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[LONDON] Oil prices slid on Wednesday, but avoided new lows, as dealers awaited US stockpiles data for an indication of demand in the world's biggest consumer of crude.
US benchmark West Texas Intermediate for delivery in January shed US$1.06 to US$62.76 a barrel.
Brent North Sea crude for January lost 80 cents to stand at US$66.04 in London midday deals compared with Tuesday's close.
Both contracts fell to five-year low points on Tuesday before rebounding late in the day.
"With the global supply glut, the main concern at the moment is the level of production in the US," Daniel Ang, an analyst at broker Phillip Futures told AFP.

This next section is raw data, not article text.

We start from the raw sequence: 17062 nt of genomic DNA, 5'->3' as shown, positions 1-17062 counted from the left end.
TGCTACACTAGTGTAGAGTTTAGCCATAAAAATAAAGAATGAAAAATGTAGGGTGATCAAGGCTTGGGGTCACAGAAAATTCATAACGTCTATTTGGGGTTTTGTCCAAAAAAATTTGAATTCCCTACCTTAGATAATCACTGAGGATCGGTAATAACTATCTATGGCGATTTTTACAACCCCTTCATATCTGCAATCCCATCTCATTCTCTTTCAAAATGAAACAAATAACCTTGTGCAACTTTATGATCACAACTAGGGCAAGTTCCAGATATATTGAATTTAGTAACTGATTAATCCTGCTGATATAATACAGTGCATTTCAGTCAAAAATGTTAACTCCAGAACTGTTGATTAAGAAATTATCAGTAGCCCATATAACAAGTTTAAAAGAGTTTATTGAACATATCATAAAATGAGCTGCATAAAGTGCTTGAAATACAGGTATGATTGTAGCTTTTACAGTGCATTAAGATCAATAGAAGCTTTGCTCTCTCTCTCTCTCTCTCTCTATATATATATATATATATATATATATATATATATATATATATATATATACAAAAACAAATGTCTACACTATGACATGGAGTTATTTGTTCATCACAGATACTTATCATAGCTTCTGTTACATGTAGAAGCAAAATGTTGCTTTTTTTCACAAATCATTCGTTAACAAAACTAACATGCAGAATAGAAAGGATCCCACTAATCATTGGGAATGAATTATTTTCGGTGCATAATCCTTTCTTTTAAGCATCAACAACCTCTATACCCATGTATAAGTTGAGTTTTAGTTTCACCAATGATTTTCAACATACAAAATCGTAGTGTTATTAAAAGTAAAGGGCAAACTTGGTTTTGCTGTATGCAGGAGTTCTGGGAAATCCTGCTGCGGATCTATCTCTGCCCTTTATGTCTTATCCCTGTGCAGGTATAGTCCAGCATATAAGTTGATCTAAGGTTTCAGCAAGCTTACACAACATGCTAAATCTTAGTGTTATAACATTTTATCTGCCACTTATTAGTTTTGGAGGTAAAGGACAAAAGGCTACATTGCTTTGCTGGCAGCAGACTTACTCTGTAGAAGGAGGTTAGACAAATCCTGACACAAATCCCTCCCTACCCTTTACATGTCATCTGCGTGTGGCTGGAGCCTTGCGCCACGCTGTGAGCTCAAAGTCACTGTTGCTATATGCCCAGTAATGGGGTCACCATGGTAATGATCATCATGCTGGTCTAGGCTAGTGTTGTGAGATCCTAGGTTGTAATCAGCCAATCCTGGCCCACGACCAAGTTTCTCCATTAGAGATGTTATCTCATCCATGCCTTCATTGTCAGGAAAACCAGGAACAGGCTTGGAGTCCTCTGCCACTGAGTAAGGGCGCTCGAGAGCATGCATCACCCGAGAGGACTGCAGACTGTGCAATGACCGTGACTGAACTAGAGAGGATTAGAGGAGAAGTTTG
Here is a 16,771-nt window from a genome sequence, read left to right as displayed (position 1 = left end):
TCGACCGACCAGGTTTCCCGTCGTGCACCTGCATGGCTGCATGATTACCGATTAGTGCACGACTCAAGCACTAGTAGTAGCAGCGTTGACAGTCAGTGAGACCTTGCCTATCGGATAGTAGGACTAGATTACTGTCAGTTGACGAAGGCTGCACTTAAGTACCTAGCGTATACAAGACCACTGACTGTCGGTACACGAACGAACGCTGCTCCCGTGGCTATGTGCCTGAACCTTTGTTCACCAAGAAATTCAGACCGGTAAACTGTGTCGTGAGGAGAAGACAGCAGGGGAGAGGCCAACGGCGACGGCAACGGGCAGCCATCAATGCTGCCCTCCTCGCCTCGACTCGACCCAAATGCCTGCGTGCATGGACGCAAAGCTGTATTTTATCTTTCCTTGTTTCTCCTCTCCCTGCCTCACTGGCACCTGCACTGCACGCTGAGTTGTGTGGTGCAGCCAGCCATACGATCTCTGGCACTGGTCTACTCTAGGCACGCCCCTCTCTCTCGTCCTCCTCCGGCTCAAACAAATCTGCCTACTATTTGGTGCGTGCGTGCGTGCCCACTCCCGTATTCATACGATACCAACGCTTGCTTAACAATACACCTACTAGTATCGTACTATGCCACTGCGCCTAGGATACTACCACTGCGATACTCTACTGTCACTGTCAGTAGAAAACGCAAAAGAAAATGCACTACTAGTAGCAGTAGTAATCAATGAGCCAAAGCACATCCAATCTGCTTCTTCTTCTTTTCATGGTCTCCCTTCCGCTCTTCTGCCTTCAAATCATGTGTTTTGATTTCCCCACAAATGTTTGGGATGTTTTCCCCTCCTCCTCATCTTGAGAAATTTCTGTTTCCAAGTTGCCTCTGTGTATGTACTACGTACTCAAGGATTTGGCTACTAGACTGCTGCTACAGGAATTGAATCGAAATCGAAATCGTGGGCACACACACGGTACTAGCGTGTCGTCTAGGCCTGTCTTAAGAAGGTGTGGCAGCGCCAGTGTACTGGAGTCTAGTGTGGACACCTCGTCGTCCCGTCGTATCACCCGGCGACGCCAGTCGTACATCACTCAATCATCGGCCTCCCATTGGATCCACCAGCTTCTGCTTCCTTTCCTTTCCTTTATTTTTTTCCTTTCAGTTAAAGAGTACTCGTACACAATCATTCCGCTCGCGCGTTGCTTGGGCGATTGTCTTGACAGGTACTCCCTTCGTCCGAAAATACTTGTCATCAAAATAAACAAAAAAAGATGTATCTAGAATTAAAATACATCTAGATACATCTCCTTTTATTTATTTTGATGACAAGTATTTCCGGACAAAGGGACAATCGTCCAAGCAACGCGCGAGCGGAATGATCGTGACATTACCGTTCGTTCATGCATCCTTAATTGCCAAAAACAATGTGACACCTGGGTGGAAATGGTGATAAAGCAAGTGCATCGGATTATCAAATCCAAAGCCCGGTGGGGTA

"The US stockpiles report will be in focus to see if there is any change in production growth," he said.
Analysts surveyed by The Wall Street Journal said they expected US crude oil inventories to have fallen by 2.7 million barrels in the week to December 5 when the Department of Energy release its official stockpiles report Wednesday.
The department on Tuesday modestly reduced its 2015 US oil production forecast to 9.3 million barrels per day from a previous estimate of 9.4 million.
Crude prices have plunged by more than 40 per cent from their 2014 peaks in June owing to slowing growth in China and emerging-market economies, a recession in Japan and a near-stall in the eurozone.
On top of that, the Opec cartel last month said it would maintain output levels despite ample global supplies, in part owing to cheaper oil extracted from North American shale rock.